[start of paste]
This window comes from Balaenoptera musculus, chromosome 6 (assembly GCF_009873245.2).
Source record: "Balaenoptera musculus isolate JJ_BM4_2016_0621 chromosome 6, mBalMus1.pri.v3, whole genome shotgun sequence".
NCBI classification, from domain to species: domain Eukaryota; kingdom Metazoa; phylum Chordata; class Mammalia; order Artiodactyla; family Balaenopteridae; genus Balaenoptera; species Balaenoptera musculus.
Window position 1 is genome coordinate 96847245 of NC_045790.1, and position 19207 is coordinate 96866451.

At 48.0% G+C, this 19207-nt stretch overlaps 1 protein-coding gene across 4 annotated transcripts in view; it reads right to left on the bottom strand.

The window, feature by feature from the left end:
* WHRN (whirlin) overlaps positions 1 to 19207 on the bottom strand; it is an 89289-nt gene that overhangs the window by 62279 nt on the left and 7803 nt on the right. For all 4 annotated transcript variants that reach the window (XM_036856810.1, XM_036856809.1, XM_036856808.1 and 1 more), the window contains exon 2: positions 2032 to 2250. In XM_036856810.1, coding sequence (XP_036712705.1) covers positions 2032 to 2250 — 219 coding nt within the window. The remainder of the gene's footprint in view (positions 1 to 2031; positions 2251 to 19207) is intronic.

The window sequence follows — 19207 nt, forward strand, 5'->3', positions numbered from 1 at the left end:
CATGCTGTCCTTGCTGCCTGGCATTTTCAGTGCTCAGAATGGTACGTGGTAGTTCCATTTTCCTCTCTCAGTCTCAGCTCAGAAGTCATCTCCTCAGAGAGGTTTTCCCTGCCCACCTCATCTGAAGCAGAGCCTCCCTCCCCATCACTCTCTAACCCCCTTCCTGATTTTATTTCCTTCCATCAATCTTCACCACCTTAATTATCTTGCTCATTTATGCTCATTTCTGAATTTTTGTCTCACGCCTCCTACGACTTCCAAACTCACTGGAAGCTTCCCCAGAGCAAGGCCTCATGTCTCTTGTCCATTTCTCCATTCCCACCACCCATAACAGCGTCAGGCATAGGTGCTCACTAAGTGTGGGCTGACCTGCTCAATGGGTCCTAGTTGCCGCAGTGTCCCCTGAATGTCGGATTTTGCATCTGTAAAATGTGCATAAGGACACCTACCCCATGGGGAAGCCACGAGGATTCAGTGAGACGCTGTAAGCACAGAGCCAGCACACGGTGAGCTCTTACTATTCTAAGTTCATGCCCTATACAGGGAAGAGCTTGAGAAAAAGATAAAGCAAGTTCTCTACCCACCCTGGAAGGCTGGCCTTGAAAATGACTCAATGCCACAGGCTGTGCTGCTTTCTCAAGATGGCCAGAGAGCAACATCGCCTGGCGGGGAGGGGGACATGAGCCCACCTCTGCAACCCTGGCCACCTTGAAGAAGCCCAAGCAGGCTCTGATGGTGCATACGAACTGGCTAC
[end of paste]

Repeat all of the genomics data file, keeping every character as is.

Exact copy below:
This window comes from Balaenoptera musculus, chromosome 6 (assembly GCF_009873245.2).
Source record: "Balaenoptera musculus isolate JJ_BM4_2016_0621 chromosome 6, mBalMus1.pri.v3, whole genome shotgun sequence".
NCBI classification, from domain to species: domain Eukaryota; kingdom Metazoa; phylum Chordata; class Mammalia; order Artiodactyla; family Balaenopteridae; genus Balaenoptera; species Balaenoptera musculus.
Window position 1 is genome coordinate 96847245 of NC_045790.1, and position 19207 is coordinate 96866451.

At 48.0% G+C, this 19207-nt stretch overlaps 1 protein-coding gene across 4 annotated transcripts in view; it reads right to left on the bottom strand.

The window, feature by feature from the left end:
* WHRN (whirlin) overlaps positions 1 to 19207 on the bottom strand; it is an 89289-nt gene that overhangs the window by 62279 nt on the left and 7803 nt on the right. For all 4 annotated transcript variants that reach the window (XM_036856810.1, XM_036856809.1, XM_036856808.1 and 1 more), the window contains exon 2: positions 2032 to 2250. In XM_036856810.1, coding sequence (XP_036712705.1) covers positions 2032 to 2250 — 219 coding nt within the window. The remainder of the gene's footprint in view (positions 1 to 2031; positions 2251 to 19207) is intronic.

The window sequence follows — 19207 nt, forward strand, 5'->3', positions numbered from 1 at the left end:
CATGCTGTCCTTGCTGCCTGGCATTTTCAGTGCTCAGAATGGTACGTGGTAGTTCCATTTTCCTCTCTCAGTCTCAGCTCAGAAGTCATCTCCTCAGAGAGGTTTTCCCTGCCCACCTCATCTGAAGCAGAGCCTCCCTCCCCATCACTCTCTAACCCCCTTCCTGATTTTATTTCCTTCCATCAATCTTCACCACCTTAATTATCTTGCTCATTTATGCTCATTTCTGAATTTTTGTCTCACGCCTCCTACGACTTCCAAACTCACTGGAAGCTTCCCCAGAGCAAGGCCTCATGTCTCTTGTCCATTTCTCCATTCCCACCACCCATAACAGCGTCAGGCATAGGTGCTCACTAAGTGTGGGCTGACCTGCTCAATGGGTCCTAGTTGCCGCAGTGTCCCCTGAATGTCGGATTTTGCATCTGTAAAATGTGCATAAGGACACCTACCCCATGGGGAAGCCACGAGGATTCAGTGAGACGCTGTAAGCACAGAGCCAGCACACGGTGAGCTCTTACTATTCTAAGTTCATGCCCTATACAGGGAAGAGCTTGAGAAAAAGATAAAGCAAGTTCTCTACCCACCCTGGAAGGCTGGCCTTGAAAATGACTCAATGCCACAGGCTGTGCTGCTTTCTCAAGATGGCCAGAGAGCAACATCGCCTGGCGGGGAGGGGGACATGAGCCCACCTCTGCAACCCTGGCCACCTTGAAGAAGCCCAAGCAGGCTCTGATGGTGCATACGAACTGGCTAC